Village left in shock at Gillingham helicopter tragedy
11:25 15 March 2014
People living close to the Norfolk helicopter crash spoke of their conflicting emotions of horror at the tragedy and relief that the consequences were not far worse.
Four people were killed when a helicopter plunged into a field in heavy fog off the A143 Yarmouth Road in Gillingham, near Beccles.
However, as the fog lifted yesterday afternoon it became clear that the crash was close to a busy fast-food restaurant, petrol station and family homes.
The AgustaWestland AW139 was taking off from Gillingham Hall, the home of Lord Ballyedmond - Edward Haughey - one of the passengers, at around 7.30pm on Thursday.
It came down moments later less than 100 yards from McDonald’s and the BP Garage on the Gillingham roundabout.
Mother-of-three Diane Smith, who lives with her family at Forge Grove, a housing estate a stones throw away from the crash site, said she was stunned and saddened by the deaths, but said it was a miracle that no-one else was killed.
She said: “It is such a tragic accident and awful to hear about it happening so close to your home. We are a small village, but there are a lot of families who live here and it doesn’t bear to think what would have happened if it had crashed elsewhere.”
The other victims have been named as Declan Small, 42, a site foreman for Lord Ballyedmond’s company Norbrook Pharmaceuticals, based in Newry, Northern Ireland, Captain Carl Dickerson and Captain Lee Hoyle, both pilots.
Detectives with specialist skills from the Norfolk and Suffolk Major Investigation Team last night said that they were satisfied that there were no suspicious circumstances surrounding the incident.
The Air Accidents Investigation Branch (AAIB) yesterday took over as the lead investigators of the scene and will continue with their detailed inquiries into the cause of the crash this weekend.
James Avery, 35, from Hopton, was first on the scene and ran into McDonalds telling staff to call the emergency services.
He said: “I was outside having a cup of tea when I heard it take off across the road. It hovered and then flew across the road from the right to the left. After about 30 seconds I heard a loud bang and straight after the sounds of a turbine engine winding down.
“Me and my friend ran across the road to where we thought it went down but because of the heavy fog we couldn’t see anything at all.
“Further up the road we saw some strobe lights which we believe were the landing pads but as we walked away they went off and the noise suddenly stopped.”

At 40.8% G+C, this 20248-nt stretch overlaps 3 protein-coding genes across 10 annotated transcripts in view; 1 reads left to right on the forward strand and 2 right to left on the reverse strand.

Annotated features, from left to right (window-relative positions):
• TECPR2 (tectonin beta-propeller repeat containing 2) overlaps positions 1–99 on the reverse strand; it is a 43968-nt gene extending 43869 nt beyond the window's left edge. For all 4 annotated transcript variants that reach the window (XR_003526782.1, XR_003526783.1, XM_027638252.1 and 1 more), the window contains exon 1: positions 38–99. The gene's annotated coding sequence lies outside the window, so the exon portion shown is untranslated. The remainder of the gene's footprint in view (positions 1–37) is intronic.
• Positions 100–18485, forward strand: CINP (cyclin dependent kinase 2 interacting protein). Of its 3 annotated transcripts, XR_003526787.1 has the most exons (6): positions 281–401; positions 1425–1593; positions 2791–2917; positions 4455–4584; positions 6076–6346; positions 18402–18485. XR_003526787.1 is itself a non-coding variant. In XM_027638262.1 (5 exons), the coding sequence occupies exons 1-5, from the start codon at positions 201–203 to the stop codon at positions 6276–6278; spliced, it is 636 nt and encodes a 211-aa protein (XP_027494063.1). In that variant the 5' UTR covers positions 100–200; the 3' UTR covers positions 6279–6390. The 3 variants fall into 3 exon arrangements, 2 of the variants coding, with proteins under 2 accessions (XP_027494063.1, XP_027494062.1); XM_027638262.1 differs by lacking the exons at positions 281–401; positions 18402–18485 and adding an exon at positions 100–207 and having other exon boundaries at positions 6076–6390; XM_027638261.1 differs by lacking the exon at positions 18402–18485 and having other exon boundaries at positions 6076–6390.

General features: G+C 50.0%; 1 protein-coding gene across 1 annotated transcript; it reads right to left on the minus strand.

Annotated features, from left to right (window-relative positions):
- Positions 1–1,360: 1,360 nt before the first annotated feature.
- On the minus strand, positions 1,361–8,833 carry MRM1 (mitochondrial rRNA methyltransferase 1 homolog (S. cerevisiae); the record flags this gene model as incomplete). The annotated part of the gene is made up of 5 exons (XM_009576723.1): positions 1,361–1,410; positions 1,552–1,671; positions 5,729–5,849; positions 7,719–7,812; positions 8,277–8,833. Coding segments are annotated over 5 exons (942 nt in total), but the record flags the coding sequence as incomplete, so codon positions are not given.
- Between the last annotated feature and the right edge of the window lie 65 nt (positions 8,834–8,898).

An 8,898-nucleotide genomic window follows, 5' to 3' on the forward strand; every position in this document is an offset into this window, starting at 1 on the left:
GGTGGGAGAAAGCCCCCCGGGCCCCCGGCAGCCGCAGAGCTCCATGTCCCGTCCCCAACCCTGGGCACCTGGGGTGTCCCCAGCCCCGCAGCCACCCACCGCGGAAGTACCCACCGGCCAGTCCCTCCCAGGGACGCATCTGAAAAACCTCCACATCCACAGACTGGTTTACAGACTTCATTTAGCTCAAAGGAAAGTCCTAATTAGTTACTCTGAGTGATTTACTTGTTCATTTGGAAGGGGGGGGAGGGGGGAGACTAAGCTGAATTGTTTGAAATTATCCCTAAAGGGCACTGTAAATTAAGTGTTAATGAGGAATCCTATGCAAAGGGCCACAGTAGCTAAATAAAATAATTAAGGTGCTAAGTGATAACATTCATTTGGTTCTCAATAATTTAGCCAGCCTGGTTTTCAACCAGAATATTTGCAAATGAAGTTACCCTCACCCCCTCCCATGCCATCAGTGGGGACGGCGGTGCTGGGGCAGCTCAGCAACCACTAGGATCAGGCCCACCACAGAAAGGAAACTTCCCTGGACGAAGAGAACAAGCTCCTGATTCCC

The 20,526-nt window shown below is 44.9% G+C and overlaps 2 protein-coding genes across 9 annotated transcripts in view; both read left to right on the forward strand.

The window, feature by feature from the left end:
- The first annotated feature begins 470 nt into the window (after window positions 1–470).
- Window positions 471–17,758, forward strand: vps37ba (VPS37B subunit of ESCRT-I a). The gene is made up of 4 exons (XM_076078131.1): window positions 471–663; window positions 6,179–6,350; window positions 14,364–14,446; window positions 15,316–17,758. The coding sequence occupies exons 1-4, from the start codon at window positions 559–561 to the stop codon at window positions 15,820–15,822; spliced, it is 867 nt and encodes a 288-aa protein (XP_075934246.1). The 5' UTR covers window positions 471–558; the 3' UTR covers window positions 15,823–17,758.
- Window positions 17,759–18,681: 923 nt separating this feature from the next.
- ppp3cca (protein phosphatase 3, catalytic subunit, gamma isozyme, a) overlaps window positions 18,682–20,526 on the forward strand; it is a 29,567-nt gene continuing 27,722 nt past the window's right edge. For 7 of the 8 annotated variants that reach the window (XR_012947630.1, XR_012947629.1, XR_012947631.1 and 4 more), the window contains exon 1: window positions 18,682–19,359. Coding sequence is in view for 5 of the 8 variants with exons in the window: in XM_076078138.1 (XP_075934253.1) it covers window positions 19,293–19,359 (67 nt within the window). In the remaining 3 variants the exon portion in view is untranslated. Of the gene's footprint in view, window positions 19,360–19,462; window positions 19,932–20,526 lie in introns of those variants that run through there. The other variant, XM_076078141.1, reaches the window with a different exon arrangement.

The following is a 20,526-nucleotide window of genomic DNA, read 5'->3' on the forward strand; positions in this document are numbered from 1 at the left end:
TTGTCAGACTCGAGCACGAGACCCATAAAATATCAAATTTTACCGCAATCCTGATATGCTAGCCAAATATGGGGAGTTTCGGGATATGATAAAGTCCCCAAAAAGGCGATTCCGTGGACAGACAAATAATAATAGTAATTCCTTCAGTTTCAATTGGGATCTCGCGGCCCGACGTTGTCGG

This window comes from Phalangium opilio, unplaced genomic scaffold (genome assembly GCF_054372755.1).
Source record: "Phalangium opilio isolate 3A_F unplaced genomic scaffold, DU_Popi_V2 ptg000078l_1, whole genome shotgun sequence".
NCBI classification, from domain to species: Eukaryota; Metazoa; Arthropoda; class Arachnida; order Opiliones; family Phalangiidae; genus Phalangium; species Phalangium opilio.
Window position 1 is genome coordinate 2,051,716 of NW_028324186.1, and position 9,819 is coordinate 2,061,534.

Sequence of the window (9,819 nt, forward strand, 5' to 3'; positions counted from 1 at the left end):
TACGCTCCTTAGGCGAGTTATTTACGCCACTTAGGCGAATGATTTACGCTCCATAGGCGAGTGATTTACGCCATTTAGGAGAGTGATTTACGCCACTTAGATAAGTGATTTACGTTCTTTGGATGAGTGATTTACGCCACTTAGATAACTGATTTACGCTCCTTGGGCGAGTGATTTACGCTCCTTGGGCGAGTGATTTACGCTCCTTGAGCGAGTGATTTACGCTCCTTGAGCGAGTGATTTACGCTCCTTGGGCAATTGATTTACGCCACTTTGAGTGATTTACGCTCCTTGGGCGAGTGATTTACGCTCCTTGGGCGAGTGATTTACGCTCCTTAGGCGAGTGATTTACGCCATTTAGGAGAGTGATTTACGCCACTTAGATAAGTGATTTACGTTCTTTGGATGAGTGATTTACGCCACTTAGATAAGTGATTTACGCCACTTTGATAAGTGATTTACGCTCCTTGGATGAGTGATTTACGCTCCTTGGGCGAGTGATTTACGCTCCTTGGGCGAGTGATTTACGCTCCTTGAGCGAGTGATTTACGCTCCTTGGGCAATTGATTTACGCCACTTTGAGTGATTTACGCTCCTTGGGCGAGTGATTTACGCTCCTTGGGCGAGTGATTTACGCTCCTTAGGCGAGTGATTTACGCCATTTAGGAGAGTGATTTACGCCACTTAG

Police cordoned off around 150-200 square metres of land, including ploughed fields, along with part of the A146, A143 and Raveningham Road, which surround the area where the helicopter landed.
The bodies were removed from the helicopter at about 2pm yesterday. The helicopter will not be moved until a forensic investigation has taken place.
Chief Inspector Stuart Armes from Norfolk Police was unable to confirm that passengers put out a distress call or whether the foggy weather conditions played a part in the accident.
He said extra manpower had been called in from other counties and that officers were working to reopen the roads as soon as possible, which were closed due to concerns over scattered debris.
He said: “I imagine people are watching the news and are concerned about what is happening. This is a very, very rare incident and is something that we have to do our best to deal with.”
Jimmy Tuttle, 40, was working at his wood yard on the old Yarmouth Road in Gillingham around 7.15pm when he saw the helicopter come into sight above him.
“I heard the helicopter above me and then it came into sight at a really funny angle. I thought it was rather odd as it was pitching at about 45 degrees. The engine sounded like it was struggling, it didn’t seem right. I followed it across the fields and then it went out of sight, I assumed it had landed.
“I’ve seen the helicopter several times as it is often seen buzzing around. I knew straight away which helicopter it was.”
Lorraine Greenwood, 49, lives about 100 yards away from Gillingham Hall, and was at home at the time of the crash.
She said: “I saw a lot of police activity coming from Beccles and going back again and then I saw them at the side of the hall entrance. I could hear two helicopters flying around too but I couldn’t see anything because it was too foggy.
“My first thought was that there had been a break-in at the hall and I was worried because I live so close. It is very sad for everyone on the helicopter. I feel lucky because it crashed so close to my house and it could have been a lot worse.”
Miss Greenwood said Lord Ballyedmond flied in every Thursday.
She said: “The helicopter flies right over my garden fence. I’ve never seen him flying anything other than a blue and white helicopter. He keeps himself to himself and because he flies in we never really see him.”
Family liaison officers are providing support to relatives of the dead men.
Did you witness the crash? Do you want to pay tribute to any of the victims? Contact Kathryn Bradley on 01502 525832 or email firstname.lastname@example.org